Clickers

Drawing to Learn: Sketching and Peer Instruction

August 4, 2015

Many aspects of learning require the ability to visualize – the structure of the cell, the interconnected relationships of historical figures, the forces on a figure skater, the shape of a population distribution graph. But students rarely have the opportunity to create their own visualizations – a critical part of learning. This month’s article will […]

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Everything you ever wanted to know about peer instruction: Part 2 (How to use it).

July 2, 2015

This is a continuation of last month’s post, summarizing the results of a recent literature review of Peer Instruction,  Research-Based Implementation of Peer Instruction: A literature Review. In this month’s post, I’ll review the results on how to use peer instruction effectively. Peer instruction is the recommended use of clickers, following the following cycle: Instructor lectures for a […]

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Everything you ever wanted to know about peer instruction: Part 1 (How PI Helps Students Learn)

June 2, 2015

Confused about what the literature recommends for best use of clickers? Want to have all the information summarized and synthesized for you in a nice, trustworthy reference? Well, I’ve certainly been hungry for such a reference, and now we have it: A team of scholars in chemistry education have just published a very comprehensive review across […]

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Free Webinar: ClickerStarter for College Faculty

April 28, 2015

I’m giving another free webinar for i>clicker next Tuesday, May 5th, at 3pm ET.  This is called “ClickerStarter for College Faculty” and is intended as a quick primer on the effective use of clickers for those who want an overview of the benefits and best uses of clickers. Have you heard about using clickers in class, […]

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Using clickers in small classes

March 14, 2015

As more instructors are trying clickers and peer instruction in their courses, I get more questions about how to use them in small classes. I’d like to share a few things I’ve learned through talking with faculty who teach courses of various sizes. The first question I ask is, “what do you mean by small?” […]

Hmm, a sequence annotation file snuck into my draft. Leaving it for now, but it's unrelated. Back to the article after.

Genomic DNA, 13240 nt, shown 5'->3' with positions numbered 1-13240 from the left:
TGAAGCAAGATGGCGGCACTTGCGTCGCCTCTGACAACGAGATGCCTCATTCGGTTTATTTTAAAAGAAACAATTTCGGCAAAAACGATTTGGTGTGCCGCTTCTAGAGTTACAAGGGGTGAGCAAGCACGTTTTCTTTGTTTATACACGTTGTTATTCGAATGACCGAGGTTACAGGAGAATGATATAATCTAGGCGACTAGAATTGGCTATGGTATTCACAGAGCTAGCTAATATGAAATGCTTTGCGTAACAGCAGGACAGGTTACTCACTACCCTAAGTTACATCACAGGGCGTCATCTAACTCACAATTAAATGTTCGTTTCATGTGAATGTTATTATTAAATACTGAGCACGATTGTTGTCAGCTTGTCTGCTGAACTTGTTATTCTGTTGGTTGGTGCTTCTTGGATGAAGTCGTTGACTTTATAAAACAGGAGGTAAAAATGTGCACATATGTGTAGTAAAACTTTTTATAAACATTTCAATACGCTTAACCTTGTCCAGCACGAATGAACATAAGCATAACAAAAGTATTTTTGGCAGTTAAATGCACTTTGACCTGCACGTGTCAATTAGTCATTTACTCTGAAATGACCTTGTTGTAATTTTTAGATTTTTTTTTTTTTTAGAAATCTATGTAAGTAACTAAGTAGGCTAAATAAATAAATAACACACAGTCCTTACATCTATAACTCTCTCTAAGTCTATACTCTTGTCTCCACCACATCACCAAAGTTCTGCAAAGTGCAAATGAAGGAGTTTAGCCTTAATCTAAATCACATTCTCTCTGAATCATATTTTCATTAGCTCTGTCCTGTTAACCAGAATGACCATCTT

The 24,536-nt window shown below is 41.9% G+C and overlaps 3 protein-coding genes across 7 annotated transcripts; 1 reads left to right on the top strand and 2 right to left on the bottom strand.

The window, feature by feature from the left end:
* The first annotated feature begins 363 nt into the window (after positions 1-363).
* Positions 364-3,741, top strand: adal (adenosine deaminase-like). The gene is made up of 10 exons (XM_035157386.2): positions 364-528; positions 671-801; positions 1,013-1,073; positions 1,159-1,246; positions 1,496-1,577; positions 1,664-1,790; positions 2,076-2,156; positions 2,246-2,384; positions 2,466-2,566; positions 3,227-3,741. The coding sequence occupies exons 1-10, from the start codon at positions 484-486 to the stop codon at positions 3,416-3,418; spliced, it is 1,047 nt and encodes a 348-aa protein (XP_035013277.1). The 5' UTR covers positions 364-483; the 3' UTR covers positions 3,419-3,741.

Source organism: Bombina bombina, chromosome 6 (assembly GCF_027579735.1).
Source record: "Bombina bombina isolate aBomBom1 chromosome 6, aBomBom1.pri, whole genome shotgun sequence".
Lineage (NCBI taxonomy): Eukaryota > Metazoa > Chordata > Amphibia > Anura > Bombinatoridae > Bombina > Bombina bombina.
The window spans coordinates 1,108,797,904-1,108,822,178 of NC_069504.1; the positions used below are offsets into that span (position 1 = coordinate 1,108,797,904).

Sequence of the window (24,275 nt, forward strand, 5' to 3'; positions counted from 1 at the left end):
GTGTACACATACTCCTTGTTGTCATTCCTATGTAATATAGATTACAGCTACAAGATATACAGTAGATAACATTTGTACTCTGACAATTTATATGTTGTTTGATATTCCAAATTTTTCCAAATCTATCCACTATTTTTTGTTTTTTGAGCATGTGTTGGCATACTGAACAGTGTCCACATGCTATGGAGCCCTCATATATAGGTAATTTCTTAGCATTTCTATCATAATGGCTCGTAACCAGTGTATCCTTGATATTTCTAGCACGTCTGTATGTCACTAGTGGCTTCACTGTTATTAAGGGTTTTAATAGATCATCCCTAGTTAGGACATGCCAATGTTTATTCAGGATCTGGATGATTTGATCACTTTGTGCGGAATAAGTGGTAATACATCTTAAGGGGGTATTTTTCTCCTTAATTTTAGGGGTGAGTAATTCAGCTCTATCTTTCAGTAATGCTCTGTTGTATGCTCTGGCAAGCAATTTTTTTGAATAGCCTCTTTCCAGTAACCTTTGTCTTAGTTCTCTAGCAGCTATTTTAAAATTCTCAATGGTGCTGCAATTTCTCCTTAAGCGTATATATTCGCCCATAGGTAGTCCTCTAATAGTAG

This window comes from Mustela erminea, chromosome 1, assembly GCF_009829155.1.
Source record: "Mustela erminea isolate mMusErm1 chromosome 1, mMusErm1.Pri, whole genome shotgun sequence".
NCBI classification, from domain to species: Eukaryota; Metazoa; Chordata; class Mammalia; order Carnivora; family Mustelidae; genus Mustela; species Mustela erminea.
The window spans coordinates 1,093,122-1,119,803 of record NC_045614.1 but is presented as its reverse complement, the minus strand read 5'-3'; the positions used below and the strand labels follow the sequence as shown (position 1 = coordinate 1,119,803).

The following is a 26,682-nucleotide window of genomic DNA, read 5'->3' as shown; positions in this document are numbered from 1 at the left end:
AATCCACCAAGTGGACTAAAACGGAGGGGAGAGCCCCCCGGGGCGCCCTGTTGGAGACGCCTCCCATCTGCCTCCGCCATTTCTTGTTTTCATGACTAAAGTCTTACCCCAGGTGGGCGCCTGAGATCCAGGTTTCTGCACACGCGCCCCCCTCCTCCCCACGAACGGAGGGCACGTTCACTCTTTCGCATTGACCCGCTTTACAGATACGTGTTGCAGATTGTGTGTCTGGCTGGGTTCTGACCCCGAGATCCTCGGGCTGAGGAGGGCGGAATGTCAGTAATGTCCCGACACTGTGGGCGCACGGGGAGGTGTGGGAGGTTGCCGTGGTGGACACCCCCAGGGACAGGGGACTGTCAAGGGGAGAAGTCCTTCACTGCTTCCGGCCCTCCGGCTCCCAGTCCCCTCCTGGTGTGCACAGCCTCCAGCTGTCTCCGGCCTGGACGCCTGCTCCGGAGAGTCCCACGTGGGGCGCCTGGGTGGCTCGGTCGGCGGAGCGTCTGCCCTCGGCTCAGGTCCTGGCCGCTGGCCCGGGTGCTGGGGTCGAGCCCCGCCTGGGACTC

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Student motivation to engage with clicker questions

February 27, 2015

I’ve been doing a lot of reading in the educational psychology literature lately, to better understand what the learning sciences has to tell us about student motivation – and how that might relate to what we should do as instructors to motivate students to engage in clicker questions. I wanted to share what I’ve found […]

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Free webinar, December 11th: ClickerStarter

December 5, 2014

I’m giving another free webinar for i>clicker this coming Thursday, December 11th, at 10 am ET (7 am PT).  This is called “ClickerStarter for College Faculty” and is intended as a quick primer on the effective use of clickers for those who want an overview of the benefits and uses of clickers. Have you heard […]

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What is effective feedback? And how do clickers provide it?

October 2, 2014

Another re-post from my work on the iclicker blog. Last time I wrote about how clicker questions fit into a theoretical framework of assessment, and some considerations for aligning your clicker questions with your goals for your course. This week I want to review some of the literature on what features and kinds of feedback are most […]

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Backwards design: Where clicker questions fit into a framework of assessment

September 14, 2014

This is a repost of my work on the iclicker blog.   Lately, I’ve been thinking about the purpose and approach that we take in various forms of assessment. Today I’d like to step back into a little bit of theory-land, and consider a broader framework of assessment, and the ways that clickers fit into […]

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Using clickers in social sciences and humanities: No-one-right answer questions

September 4, 2014

This is a re-post from my work on the iclicker blog. There are lots of different types of clicker questions you can draw from (see last post for some examples), but there’s a clear distinction between two types of questions: Questions that have a right answer vs. Questions that don’t have a right answer Questions that […]